On the other hand, Violation is a well acted, directed and written film which is a worthy addition to the rape-revenge genre. I’ll get the criticisms out of the way first – there are four main characters – Miriam (Madeleine Sims-Fewer) and her sister Greta (Anna Maguire) and their husbands – Caleb (Obi Abili) and Dylan (Jesse LaVercombe). Miriam, Greta and Caleb are all British and Dylan is, presumably, Canadian (he has a North American accent). The film was shot in Quebec and is apparently set there, but London is mentioned a few times (which must be where Miriam and Caleb are visiting from, but seem to be able to stay for an unlimited amount of time). But Miriam and Greta were apparently childhood friends with Dylan? Later, Miriam confronts a couple who are Russian/Eastern European, so it never gets any clearer. Anyway, this was all highly confusing and distracting during the film and I wish there was a more specific sense of setting and how all the characters fit into this place.

That setting is a lake-side cabin in a lush forest and this is where, after a drunken night, Miriam and her brother-in-law fall asleep next to a camp fire and the inciting incident occurs. The acting and writing is convincing in establishing the relationships between Miriam and her sister (lots of laughter and reminiscing) and Miriam and Dylan, who have also known each other for years. The breezy banter, with lots of piss-taking, is completely believable and we get to know who these people are quickly at the start of the film.

Intercut with this light-hearted family drama (at the beginning) are clues that the film is likely to take a turn. These include the brilliant score by Andrea Boccadoro, which is opulent and grand, with choral elements that give the forest setting a more ancient feel and also that the events unfolding will be “a tale as old as time.” The other factor is the coverage shots (by cinematographer Adam Crosby) of the forest, including a recurring black wolf, one landscape shot that is a mirror image and others that highlight the cruelty of nature.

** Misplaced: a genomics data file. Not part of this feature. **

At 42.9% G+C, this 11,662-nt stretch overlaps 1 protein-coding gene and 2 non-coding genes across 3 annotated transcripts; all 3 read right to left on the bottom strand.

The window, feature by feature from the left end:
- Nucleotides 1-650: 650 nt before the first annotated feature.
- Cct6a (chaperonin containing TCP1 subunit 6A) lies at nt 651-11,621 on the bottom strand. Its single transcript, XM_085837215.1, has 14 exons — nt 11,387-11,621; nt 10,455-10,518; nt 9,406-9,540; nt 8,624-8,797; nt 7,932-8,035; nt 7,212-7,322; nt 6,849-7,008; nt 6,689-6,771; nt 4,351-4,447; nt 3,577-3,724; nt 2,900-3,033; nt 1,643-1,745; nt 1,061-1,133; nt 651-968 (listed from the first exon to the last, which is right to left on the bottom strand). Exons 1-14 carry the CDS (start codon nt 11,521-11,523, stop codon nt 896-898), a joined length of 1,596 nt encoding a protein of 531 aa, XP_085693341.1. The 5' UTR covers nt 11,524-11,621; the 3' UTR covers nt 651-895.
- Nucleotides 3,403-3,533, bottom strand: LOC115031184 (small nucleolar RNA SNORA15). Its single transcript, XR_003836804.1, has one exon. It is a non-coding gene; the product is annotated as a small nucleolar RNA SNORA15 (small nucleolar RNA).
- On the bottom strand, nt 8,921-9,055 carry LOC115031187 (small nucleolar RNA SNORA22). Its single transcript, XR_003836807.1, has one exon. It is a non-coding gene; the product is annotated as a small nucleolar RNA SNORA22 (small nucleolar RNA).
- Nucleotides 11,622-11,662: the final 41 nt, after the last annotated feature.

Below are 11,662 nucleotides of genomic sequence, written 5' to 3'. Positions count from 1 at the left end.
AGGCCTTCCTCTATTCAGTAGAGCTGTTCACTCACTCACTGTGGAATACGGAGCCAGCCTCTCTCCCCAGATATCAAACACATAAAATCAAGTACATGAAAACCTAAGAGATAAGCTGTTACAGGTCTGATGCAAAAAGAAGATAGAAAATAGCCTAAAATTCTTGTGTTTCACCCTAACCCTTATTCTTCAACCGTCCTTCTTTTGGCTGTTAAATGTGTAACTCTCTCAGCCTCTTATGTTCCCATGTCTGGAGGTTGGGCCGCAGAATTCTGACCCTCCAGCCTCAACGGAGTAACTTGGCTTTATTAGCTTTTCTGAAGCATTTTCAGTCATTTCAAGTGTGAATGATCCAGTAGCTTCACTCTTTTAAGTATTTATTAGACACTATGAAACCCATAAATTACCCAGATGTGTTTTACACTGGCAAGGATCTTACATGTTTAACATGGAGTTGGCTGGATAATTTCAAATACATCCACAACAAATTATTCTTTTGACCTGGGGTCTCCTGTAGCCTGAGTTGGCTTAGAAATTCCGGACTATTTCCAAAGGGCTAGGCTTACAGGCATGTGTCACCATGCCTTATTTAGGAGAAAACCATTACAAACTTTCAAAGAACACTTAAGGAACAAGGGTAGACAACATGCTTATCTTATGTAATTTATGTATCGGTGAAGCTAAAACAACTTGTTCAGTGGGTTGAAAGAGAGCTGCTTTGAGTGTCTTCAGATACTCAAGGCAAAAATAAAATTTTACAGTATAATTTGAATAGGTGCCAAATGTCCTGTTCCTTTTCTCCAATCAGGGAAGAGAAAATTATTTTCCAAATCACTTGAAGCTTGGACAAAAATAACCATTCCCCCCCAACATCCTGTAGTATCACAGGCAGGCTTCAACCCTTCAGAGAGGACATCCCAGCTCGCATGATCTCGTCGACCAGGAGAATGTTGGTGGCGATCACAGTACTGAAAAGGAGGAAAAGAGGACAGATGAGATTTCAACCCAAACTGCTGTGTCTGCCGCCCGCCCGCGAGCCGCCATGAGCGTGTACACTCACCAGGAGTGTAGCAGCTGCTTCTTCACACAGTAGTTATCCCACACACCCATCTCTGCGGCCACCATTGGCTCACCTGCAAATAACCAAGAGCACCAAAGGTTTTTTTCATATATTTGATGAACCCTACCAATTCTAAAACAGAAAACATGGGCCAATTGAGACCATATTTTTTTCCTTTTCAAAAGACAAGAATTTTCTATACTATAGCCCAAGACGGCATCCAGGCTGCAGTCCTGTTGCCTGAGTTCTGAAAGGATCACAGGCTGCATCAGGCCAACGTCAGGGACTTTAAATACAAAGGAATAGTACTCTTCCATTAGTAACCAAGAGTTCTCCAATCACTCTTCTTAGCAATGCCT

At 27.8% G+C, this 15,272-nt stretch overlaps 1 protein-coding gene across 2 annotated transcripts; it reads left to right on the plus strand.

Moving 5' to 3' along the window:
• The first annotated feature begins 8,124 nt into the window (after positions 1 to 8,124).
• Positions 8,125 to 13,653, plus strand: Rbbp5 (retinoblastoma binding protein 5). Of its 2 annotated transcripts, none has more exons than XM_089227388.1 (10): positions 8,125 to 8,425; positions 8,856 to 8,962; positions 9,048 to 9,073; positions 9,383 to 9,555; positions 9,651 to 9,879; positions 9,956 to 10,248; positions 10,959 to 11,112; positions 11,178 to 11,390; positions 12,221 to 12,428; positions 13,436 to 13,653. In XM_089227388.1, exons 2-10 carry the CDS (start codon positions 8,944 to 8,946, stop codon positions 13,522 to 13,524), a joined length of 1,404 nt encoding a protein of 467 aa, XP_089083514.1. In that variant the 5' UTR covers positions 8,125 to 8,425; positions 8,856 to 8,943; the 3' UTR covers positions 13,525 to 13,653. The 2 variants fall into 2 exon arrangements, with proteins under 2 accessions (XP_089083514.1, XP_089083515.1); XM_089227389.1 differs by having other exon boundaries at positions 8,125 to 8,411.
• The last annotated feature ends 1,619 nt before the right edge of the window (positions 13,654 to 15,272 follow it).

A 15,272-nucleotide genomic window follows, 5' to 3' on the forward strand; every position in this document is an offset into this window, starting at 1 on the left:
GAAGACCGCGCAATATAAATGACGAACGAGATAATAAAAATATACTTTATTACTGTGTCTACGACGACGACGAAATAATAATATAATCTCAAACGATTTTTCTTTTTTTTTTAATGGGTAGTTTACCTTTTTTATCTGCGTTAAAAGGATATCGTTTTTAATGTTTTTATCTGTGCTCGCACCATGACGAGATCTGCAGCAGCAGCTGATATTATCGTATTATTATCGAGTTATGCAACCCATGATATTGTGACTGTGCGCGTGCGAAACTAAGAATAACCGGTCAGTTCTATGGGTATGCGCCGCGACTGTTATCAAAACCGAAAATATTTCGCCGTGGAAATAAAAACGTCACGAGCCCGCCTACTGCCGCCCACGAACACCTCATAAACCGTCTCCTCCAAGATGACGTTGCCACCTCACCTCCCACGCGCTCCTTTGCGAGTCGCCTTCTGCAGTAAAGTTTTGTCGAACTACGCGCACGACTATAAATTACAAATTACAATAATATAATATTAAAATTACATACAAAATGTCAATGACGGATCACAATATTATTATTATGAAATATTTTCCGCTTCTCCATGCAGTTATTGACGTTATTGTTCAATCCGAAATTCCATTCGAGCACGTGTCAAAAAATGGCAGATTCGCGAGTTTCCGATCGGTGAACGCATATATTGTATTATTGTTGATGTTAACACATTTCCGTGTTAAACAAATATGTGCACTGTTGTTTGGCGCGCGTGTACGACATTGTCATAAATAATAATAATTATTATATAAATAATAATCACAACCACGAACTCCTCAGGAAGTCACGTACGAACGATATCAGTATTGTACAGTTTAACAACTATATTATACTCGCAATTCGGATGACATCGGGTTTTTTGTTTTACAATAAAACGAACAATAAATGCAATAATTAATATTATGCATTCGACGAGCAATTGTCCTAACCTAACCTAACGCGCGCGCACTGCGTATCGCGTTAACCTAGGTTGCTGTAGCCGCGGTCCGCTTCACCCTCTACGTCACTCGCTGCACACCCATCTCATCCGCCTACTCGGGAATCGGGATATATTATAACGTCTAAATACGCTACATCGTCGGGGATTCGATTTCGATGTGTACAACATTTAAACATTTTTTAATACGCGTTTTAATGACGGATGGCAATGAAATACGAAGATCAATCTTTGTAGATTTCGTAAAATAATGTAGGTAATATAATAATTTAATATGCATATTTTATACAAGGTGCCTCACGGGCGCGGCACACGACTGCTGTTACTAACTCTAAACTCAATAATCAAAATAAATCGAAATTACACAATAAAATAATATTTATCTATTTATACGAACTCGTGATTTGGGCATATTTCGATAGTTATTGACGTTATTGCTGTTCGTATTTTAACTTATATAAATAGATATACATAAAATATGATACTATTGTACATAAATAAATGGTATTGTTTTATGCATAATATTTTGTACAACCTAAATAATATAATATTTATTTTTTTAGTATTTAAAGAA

Once things take a turn to revenge, there is a prolonged scene that some viewers will find hard to stomach. For me, the provocative elements of Violation (which is written and directed by Dusty Mancinelli and Madeleine Sims-Fewer) absolutely had a purpose. They are very well acted by Sims-Fewer and LaVercombe and showing every stage/detail of the clean-up operation afterwards also feels necessary to include. One less explored aspect is Miriam’s relationship with her husband Caleb, which feels slightly side-lined and under-developed. It doesn’t help that the other three characters have a huge history behind them and he is more of an outsider. The different sides we see to Miriam and Greta’s relationship are more of a strength and is a genuine depiction of a multi-faceted, complex dynamic.

I’m all for women filmmakers taking on ‘difficult’ subject-matters that have long been the preserve of men. Women exploring the extreme lengths of both sex and violence through a new perspective is to be welcomed, because every subject-matter should be open to them, just as they have been to male directors for decades. Pleasure and Violation both bring exciting new voices into this arena and it will be interesting to see where Thyberg, Sims-Fewer and Mancinelli go next.

Pleasure Rating: ★★½

Violation Rating: ★★★½

Violation will be coming to Shudder on March 25 2021.